New scenery revealed by the continuation
Hirokazu Kobayashi and Haruna Yamada are the creative team designers from SPREAD. They made their unit name known for "Life Stripe," which translates activity patters of a day using bands of colors, and the exhibit work at Milan Design Week, which uses colorful tapes to create an interesting space. Worthy of the name, SPREAD, the team utilizes the intuitive beauty to spread imaginations. We invited them to talk about behind-the-scene episodes of Roppongi Color Canyon at Tokyo Midtown DESIGN TOUCH 2019 (October 18, Fri. through November 4, Mon/ National Holiday) and learn insights of the hidden capacities of the colors and designs.
KobayashiIt doesn't matter if we work in Japan or outside of Japan, but we always go to the venue and look at it first. When I say "look," it means many things like standing there in a daze or studying the history of the land. But our purpose of "looking" is to try to understand and collaborate with the venue. A year ago, during the fall foliage season, when we were presented with the proposal to exhibit at Tokyo Midtown DESIGN TOUCH 2019, streets were covered by vibrant colors of leaves. I remember us talking about how exhilarating it was. We realized that fluttering cherry blossom petals and post-typhoon atmosphere elicit the same sensation in us. That very sensation led us to the idea of "creating a terrain."
Tokyo Midtown DESIGN TOUCH
We sometimes gaze absently at the green colors of woods and blue colors of the ocean, for example. To make a long story short, I realized one day what we look at are not colors. This leads to a new question: what is it that we are looking? We actually look at the infinite contrasts in the depth of colors.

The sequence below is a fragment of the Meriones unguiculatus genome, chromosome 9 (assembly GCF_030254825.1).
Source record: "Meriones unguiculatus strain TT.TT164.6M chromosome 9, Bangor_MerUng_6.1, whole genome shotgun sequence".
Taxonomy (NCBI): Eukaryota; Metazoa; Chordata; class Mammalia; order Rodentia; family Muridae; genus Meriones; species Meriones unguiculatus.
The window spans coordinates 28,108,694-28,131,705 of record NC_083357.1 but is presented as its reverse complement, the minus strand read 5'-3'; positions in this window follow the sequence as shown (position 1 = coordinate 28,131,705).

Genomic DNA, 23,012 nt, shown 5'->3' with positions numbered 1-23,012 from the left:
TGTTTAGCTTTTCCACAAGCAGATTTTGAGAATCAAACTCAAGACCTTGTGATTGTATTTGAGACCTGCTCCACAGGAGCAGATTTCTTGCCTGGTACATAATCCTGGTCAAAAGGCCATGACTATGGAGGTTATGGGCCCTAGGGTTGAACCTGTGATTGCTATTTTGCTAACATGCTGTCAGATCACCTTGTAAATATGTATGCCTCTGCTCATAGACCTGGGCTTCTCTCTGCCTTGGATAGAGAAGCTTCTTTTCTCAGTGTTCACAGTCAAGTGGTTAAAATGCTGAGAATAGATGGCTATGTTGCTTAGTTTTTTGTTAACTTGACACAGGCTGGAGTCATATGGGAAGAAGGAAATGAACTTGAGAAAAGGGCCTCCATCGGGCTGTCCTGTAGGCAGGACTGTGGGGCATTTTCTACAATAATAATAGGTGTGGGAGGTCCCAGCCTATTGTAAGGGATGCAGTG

When the wind blows at sea, it creates contrasts as some areas shine, and the others cast shade. The movements caused by marine organisms and creatures, as well as ship traffic, form different layers of contrasts, which create the color of the sea. All these elements behind the colors are what move me emotionally. Colors printed on paper, mainly on matte paper, have the same effect on me as the colors of nature. The surface of enlarged matte paper is embossed, and its texture creates tiny highlights and shadows. I noticed that for the first time fifteen years ago when I visited South Africa. The considerably stronger sun and lower humidity in South Africa made the sunlight very intense. I was made aware of how beautiful contrasts are through the sensation on my skin, not through the perception in my head.
YamadaIt was more like we persuaded ourselves to think that.
KobayashiThe experience in South Africa was just an eye-opener. It still took about another five years before I realized the colors of the sea and forests. Understanding the roles of contrasts layered beneath different colors, we have dedicated ourselves to pursue the color combinations that vividly trigger our memories for the last fifteen years. We merged our pursuit of color combinations and the concept of "DESIGN TOUCH" to create our work of Roppongi Color Canyon.
Roppongi Color Canyon
KobayashiThe surroundings of the Midtown Garden are tied into the image of rivers. Our idea was to transform the landscape entirely while retaining the ambiance. Initially, we had the idea to paint the rocks and driftwood that were found in the canyon in vivid pink and other preternatural colors and randomly place them at the site. But with time, the idea changed.
YamadaI have been faced with the urgency of the environmental problems increasing more in the last few years. After this year's Milan Design Week, we stayed in London amid sizeable environmental demonstrations. The five events met on Piccadilly, where our hotel was, and it lasted about one week. The experience instilled an absolute sense of responsibility for our creations, to be responsible for the materials we use. While we enjoy the sole process of creation, we must also think about the post-production, disposal process. The demonstration was an obvious sign for us to accept our fate.